If you are looking to buy a flagship APS-C DSLR, the chances are you are eyeing up the Canon 7D II, or the newly announced Nikon D500. But how do the two compare? Let's take a look at the key specs and features of the two cameras to see which one is right for you.
There's just 50 g difference in the weights of these two cameras when loaded with a battery and a memory card. Given you are going to need to add the heft of at least one lens, this difference is negligible.
With magnesium alloy constructions, both of these high-end DSLRs will feel solid. Additionally, they both also boast weather-sealing so that you don't have to worry about using the cameras in a downpour or in dusty situations, though you'll want to check you are using an equally weather-sealed lens.
Both the Nikon D500 and Canon 7D II use APS-C size CMOS sensors. This means the Nikon measures 23.5 x 15.7 mm to the Canon's 22.4 x 15.0 mm, making them very similar.
We defy anyone to notice the 0.7-megapixel difference between the Nikon D500 and Canon 7D Mark II. On APS-C sensors these are currently good resolutions which will be plenty for the typical users of these cameras, without being too pixel-dense and therefore overwhelming when it comes to processing images.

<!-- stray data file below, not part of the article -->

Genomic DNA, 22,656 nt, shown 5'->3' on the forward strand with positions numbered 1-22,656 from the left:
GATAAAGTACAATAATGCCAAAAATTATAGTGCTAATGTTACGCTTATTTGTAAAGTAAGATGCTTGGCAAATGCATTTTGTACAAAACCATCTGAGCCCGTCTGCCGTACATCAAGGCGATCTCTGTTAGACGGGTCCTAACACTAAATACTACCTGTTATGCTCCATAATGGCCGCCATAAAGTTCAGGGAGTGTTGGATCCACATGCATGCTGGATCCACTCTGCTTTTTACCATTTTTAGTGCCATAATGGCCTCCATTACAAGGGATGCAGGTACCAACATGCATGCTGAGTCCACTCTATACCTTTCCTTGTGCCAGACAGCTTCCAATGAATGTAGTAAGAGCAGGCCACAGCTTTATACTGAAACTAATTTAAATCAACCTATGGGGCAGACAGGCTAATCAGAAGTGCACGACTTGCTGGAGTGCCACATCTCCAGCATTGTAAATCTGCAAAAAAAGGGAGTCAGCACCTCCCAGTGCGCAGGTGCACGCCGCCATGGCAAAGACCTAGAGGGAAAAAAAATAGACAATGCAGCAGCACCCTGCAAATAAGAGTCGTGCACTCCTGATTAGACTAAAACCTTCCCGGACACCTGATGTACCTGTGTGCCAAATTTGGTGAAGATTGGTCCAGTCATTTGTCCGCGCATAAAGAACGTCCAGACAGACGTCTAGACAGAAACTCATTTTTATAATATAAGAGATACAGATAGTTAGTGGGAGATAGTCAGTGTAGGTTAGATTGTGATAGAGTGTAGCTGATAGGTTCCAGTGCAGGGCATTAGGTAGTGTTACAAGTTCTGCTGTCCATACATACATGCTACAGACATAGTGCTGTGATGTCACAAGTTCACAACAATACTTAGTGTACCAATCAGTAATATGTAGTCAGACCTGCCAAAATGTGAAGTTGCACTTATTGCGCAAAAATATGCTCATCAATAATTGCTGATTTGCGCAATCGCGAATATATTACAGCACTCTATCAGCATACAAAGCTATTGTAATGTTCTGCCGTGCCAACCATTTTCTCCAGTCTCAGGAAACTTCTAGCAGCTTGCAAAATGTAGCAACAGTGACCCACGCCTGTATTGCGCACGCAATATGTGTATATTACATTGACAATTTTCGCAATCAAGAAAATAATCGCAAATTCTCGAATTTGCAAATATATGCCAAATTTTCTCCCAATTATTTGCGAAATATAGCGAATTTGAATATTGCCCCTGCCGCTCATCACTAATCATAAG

Both cameras use the latest image processors from their manufacturers. This allows them to deliver speedy performances and high quality images.
As you would expect, both cameras use their manufacturers' standard DSLR mounts and, as such, have access to a massive range of lens options. It's worth remembering that because of the APS-C sensors, these cameras will only use the center of a full frame lens and are subject to a crop factor.
The Nikon D500 looks to have leaped ahead of the already impressively-speedy Canon 7D II when it comes to autofocus. It has 153 AF points (of which 99 are cross-type) compared to the 65 cross-type of the Canon. These points also cover a wider area of the sensor, potentially making the Nikon better at tracking fast-moving subjects. That said, the Dual Pixel CMOS AF on the Canon could still give it the edge when shooting videos.
Along with their quick and accurate autofocus systems, both of these DSLRs can shoot at a quick 10 fps (frames per second) making them equally good choices for capturing action shots. That said, if shooting RAW files, the 7D II will slow down after 31 images at 10 fps, while the D500 carry on up to 200 14-bit RAW shots at that speed.
The ISO ranges of cameras has shot up in recent years and made it possible to shoot quality images in lighting conditions where it would previously have been impossible. However, of our duo the Nikon has the considerable edge when it comes to maximum ISO settings and its extended settings reach the sort of ISO number we never thought we'd see.
If you want to shoot 4K video, then the Nikon is the way to go of these cameras as the Canon simply can't do it. The D500 is capable of shooting 4K 3840 x 2160 UHD footage at 30/25/24 fps.
Full HD video
Dropping the resolution demands to Full HD 1080p and both cameras are able to shoot at frame rates of up to 60/50 fps.
Being DSLRs both the Nikon D500 and Canon 7D Mark II use optical viewfinders which cover 100 percent of the image frame. This means you can see the exact framing of your shot, though unlike the electronic viewfinders on mirrorless cameras, you can't see the live impact of changing settings.